context: https://stackoverflow.com/a/47348104/15603477

printf -v pasteargs %*s 16
paste -d\  ${pasteargs// /- } < <(seq 1 42)
1 2 3 4 5 6 7 8 9 10 11 12 13 14 15 16
17 18 19 20 21 22 23 24 25 26 27 28 29 30 31 32
33 34 35 36 37 38 39 40 41 42

paste -d, --delimiters=LIST reuse characters from LIST instead of TABs


The pattern is expanded to produce a pattern just as in filename expansion. Parameter is expanded and the longest match of pattern against its value is replaced with string. The match is performed according to the rules described below (see Pattern Matching). If pattern begins with ‘/’, all matches of pattern are replaced with string.

after checked with manual.

  1. what does ${pasteargs// /- } do.
  2. I do know %s refers to printf argument. But %*s 16 I don't know.
  3. Even I quoted manual, still not sure paste -d\

2 Answers 2

  1. printf %*s 16 means: print 16 spaces. See this answer for further explanation. So now pasteargs is a variable with a value of 16 spaces.

  2. ${pasteargs// /- } means: Replace all occurrences of (space) in the variable with - (in other words: add a hyphen before each space in the variable). As you quoted from the manual:

    If pattern begins with ‘/’, all matches of pattern are replaced with string.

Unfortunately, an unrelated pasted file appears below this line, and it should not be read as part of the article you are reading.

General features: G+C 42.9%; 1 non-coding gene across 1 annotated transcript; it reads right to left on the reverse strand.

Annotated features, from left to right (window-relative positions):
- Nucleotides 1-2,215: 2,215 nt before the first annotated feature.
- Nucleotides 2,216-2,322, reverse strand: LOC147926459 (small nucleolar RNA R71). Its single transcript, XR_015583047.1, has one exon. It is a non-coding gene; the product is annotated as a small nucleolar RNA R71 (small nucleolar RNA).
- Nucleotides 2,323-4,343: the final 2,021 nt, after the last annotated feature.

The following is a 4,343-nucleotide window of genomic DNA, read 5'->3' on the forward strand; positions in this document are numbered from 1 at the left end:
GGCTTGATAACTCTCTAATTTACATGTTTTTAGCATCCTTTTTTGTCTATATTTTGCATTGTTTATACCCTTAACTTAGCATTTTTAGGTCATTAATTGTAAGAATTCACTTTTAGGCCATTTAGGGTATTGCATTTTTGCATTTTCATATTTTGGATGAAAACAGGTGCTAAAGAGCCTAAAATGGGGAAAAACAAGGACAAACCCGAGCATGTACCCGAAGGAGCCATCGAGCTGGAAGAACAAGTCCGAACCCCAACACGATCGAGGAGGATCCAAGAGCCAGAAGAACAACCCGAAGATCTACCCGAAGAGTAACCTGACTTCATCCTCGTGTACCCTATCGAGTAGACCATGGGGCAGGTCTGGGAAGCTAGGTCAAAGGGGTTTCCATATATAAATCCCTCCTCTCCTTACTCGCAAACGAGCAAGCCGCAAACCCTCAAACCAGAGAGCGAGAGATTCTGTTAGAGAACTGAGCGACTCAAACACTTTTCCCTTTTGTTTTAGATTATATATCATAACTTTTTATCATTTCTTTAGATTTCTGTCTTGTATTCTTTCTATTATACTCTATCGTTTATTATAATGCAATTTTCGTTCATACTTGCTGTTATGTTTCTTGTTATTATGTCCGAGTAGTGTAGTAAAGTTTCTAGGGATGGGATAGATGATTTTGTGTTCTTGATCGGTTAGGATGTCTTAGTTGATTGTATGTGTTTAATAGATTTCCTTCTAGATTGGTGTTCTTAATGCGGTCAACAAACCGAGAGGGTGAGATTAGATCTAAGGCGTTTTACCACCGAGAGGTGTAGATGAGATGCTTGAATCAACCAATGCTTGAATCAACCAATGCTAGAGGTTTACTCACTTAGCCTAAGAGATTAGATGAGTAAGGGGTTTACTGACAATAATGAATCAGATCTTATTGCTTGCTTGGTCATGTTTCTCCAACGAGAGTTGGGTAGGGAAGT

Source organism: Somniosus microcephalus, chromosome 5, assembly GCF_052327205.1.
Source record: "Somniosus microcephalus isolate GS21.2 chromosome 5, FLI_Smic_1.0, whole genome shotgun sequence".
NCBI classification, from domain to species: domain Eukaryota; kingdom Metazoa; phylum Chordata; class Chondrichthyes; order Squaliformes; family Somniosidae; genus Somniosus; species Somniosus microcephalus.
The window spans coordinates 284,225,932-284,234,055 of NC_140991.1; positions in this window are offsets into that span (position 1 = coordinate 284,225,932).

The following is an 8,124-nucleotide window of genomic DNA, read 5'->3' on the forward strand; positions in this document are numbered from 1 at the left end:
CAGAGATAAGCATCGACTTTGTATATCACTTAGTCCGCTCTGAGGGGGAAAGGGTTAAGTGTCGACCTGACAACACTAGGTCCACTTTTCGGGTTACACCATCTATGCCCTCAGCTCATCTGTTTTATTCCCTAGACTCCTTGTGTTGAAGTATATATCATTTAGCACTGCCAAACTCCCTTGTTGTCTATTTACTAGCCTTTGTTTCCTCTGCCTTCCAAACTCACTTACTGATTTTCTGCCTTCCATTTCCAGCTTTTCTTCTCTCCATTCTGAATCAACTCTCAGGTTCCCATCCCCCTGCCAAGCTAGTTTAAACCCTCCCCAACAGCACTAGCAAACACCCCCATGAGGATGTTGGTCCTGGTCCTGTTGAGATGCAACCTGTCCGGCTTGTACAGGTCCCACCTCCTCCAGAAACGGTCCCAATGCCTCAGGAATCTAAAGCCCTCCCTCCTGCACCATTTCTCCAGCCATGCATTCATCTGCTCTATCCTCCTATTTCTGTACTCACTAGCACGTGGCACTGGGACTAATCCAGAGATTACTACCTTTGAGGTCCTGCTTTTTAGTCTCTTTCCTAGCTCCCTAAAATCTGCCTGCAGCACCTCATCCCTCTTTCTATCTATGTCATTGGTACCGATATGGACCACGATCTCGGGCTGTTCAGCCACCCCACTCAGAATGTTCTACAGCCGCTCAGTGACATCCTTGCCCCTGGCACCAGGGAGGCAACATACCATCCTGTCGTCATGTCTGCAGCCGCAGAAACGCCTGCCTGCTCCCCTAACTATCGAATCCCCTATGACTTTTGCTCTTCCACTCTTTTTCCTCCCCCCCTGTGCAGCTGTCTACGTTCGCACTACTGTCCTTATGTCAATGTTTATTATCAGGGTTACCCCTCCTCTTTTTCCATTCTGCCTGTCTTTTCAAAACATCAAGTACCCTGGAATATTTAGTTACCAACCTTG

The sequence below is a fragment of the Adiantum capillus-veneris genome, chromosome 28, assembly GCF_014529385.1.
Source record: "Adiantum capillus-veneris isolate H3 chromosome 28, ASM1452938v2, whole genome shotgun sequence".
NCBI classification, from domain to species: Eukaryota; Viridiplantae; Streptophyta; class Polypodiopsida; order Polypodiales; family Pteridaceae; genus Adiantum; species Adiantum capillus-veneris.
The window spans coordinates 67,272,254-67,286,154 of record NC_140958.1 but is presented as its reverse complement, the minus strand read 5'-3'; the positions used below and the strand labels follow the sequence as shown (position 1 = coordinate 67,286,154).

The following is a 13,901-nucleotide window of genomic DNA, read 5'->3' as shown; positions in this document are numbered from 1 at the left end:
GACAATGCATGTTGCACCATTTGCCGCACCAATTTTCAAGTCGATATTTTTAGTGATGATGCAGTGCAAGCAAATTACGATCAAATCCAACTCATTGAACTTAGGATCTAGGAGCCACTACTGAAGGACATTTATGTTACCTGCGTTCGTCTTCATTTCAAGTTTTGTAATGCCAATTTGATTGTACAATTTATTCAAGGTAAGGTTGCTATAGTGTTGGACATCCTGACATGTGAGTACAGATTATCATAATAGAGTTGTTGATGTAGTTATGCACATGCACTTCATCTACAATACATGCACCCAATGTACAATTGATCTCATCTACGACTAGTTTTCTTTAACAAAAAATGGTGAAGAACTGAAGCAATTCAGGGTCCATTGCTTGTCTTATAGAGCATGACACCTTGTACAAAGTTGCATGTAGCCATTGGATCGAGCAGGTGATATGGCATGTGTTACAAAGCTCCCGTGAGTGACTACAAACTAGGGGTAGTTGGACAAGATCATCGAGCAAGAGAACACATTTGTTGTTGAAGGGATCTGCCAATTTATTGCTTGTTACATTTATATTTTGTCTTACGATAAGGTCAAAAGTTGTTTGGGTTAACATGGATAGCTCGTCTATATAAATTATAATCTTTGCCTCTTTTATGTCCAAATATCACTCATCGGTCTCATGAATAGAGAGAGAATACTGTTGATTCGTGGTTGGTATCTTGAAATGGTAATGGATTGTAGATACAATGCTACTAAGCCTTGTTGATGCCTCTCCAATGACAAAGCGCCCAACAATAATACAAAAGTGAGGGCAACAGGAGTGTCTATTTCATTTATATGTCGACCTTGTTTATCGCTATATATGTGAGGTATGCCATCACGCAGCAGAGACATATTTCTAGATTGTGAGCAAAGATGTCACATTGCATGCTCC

And the pattern here is / , which means: all matches of space. So now the value of pasteargs is 16 hyphens separated by spaces.

  3. Regarding the paste command, you first need to understand that it's followed by 16 hyphens, meaning 16 streams. Basically it will merge every 16 consecutive lines into one line. By default, when those lines are merged, they are delimited by tabs. So paste -d\ (notice the trailing space after the backslash) means to separate the lines by spaces (\ ) instead of tabs.

To summarize, this command (as advertised) just merges each 16 consecutive lines from the input into one line separated by spaces.

  • The wording in the documentation ("begins with") implies that the slash is part of the pattern to replace, though, doesn't it? So all occurrences of / (not just space) should be replaced. Perhaps "is preceded by" would fit the actual behavior better.
    – DonHolgo
    Dec 23, 2021 at 15:34
  • @DonHolgo It's imprecise wording, but no one misunderstands it. And "preceded by /" is true whether you write /pattern or //pattern.
    – Barmar
    Dec 23, 2021 at 15:38
  • 1
    printf %*s 16 only means print 16 spaces if there is no file whose name starts with % and ends in s in the current directory, and in the case of bash if the nullglob and failglob options are not enabled. Dec 23, 2021 at 17:28
  • You may want to explain the seq as well. Dec 23, 2021 at 20:21

Best thing is to try in a sandbox (test) environment (virtual machine?) and see the results. Your questions don't follow the order given in the example, so

  1. man printf:

    Field width ... Instead of a decimal digit string ... one may write "*" ... to specify that the field width is given in the next argument, ... which must be of type int.

so printf %*s 16 with a missing to-be-printed argument prints 16 spaces.

  1. That "parameter expansion" converts the before-printed 16 spaces to 16 dash-space sequences.

  2. see above

  3. That's just an escaped space in lieu of the default <TAB> delimiters

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